The problem of plastics in the ocean has been receiving a lot of attention recently. You might even say it’s “trending.” As it should be. Ideas about how to clean up the mess are circulating around the internet, including input from professional ocean scientists on how likely these ideas are to really be effective. But the cutting edge of scientific inquiry is assessing the extent to which plastics in the ocean – especially tiny fragments called microplastics – are impacting marine life. A recent study suggests it’s not just fish that might be eating plastic.
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Photo by John Kieser
As the Director of Ocean Conservancy’s Trash Free Seas Program, I’ve had the opportunity to meet people who care about the ocean and are making a difference for the communities that depend on it. However, I’m always surprised by the number of misconceptions about ocean plastics.
With many people visiting the beach this summer, not to mention all the coverage that ocean plastics has received recently, it’s a great opportunity to clear up some of these myths:
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Photo: Thomas Jones
Plastic in our ocean — I think we can all agree this isn’t a good combination. The question is what do we do about it? This year, Ocean Conservancy and our partners collected the largest amount of trash in the 28-year history of our International Coastal Cleanup. In that time, volunteers have removed more than 175 million pounds of trash, much of it plastic, from beaches and waterways around the world. From this first-hand experience, we know the problem is getting worse, and it goes deeper than you might think. The good news is this is a problem we can fix. It will require a new approach to how we deal with plastic pollution, but it is a global issue we can and must solve. Let’s consider the facts. In the next 25 years, ocean plastics could grow to 300-500 million tons, or about one pound of plastics for every two pounds of fish in the sea. So where does it all go? We can’t yet say for sure, but when plastic fragments into smaller, bite-sized pieces, we do know that it is being ingested by fish, sea turtles, marine mammals, and a host of other ocean creatures. Because plastic particles adsorb pollutants in concentrations that can be 100,000 to 1 million times greater than that found in surrounding seawater, the implications to the health of marine life are profound and deeply troubling.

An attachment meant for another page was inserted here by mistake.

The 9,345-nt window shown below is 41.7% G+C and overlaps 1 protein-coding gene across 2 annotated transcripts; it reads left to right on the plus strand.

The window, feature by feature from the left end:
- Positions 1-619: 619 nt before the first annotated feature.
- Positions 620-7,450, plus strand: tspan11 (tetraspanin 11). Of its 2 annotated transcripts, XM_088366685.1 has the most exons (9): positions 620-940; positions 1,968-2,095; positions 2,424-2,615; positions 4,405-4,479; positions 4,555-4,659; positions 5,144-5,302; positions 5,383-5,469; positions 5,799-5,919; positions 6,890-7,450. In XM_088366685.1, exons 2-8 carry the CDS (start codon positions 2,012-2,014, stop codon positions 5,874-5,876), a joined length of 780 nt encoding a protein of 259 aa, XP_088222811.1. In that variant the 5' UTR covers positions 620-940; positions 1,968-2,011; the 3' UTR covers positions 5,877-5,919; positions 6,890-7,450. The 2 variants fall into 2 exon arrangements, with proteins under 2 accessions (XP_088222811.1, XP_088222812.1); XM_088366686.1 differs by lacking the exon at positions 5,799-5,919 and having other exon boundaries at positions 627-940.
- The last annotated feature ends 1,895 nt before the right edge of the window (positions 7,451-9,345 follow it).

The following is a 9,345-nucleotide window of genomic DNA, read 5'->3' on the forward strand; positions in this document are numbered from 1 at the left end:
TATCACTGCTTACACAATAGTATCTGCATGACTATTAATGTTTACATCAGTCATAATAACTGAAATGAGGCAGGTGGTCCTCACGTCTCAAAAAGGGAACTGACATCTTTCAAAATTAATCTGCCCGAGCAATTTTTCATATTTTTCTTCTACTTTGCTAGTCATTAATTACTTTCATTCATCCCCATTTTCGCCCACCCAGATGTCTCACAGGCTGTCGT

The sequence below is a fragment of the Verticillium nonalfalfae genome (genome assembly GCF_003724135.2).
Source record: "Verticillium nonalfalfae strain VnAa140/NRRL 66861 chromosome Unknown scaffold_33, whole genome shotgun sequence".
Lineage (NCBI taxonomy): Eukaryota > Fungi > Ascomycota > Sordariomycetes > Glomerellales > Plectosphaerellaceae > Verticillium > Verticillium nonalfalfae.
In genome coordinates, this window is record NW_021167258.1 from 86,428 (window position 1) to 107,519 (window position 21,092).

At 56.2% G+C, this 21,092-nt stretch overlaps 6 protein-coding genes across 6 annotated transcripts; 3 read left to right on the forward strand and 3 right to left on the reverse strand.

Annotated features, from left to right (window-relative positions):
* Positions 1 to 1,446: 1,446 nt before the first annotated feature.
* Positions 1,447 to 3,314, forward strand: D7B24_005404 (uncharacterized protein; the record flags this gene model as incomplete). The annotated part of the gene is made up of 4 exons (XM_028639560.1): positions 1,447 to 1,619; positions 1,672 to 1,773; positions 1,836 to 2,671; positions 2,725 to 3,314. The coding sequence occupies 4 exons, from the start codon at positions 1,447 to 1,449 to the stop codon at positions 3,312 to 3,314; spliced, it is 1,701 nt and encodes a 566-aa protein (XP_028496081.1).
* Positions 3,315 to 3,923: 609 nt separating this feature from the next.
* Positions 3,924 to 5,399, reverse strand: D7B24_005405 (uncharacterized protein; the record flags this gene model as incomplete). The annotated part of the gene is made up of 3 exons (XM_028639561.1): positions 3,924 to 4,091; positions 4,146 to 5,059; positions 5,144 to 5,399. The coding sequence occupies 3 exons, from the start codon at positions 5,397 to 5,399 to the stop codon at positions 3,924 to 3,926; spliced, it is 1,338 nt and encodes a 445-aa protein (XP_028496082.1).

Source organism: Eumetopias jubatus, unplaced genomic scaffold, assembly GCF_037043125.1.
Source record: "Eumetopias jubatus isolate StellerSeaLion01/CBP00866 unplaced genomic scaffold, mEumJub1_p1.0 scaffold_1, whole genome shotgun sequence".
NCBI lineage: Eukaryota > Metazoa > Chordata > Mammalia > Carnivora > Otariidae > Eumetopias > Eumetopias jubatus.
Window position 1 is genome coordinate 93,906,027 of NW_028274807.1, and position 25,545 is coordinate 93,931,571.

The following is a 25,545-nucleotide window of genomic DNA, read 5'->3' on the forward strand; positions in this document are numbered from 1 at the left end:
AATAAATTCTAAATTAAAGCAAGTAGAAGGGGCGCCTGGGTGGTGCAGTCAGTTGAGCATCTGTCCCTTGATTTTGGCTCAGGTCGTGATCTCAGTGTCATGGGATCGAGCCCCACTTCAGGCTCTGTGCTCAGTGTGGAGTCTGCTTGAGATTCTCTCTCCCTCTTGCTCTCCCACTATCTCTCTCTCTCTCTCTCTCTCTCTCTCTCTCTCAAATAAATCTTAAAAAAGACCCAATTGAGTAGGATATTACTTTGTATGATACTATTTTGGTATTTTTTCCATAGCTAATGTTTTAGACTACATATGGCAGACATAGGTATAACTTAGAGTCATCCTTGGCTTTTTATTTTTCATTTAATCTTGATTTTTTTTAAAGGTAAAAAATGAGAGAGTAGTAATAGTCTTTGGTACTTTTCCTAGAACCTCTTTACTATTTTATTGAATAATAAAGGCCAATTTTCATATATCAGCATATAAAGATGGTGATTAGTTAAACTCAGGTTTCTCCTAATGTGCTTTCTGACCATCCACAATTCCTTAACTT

Read more at the Huffington Post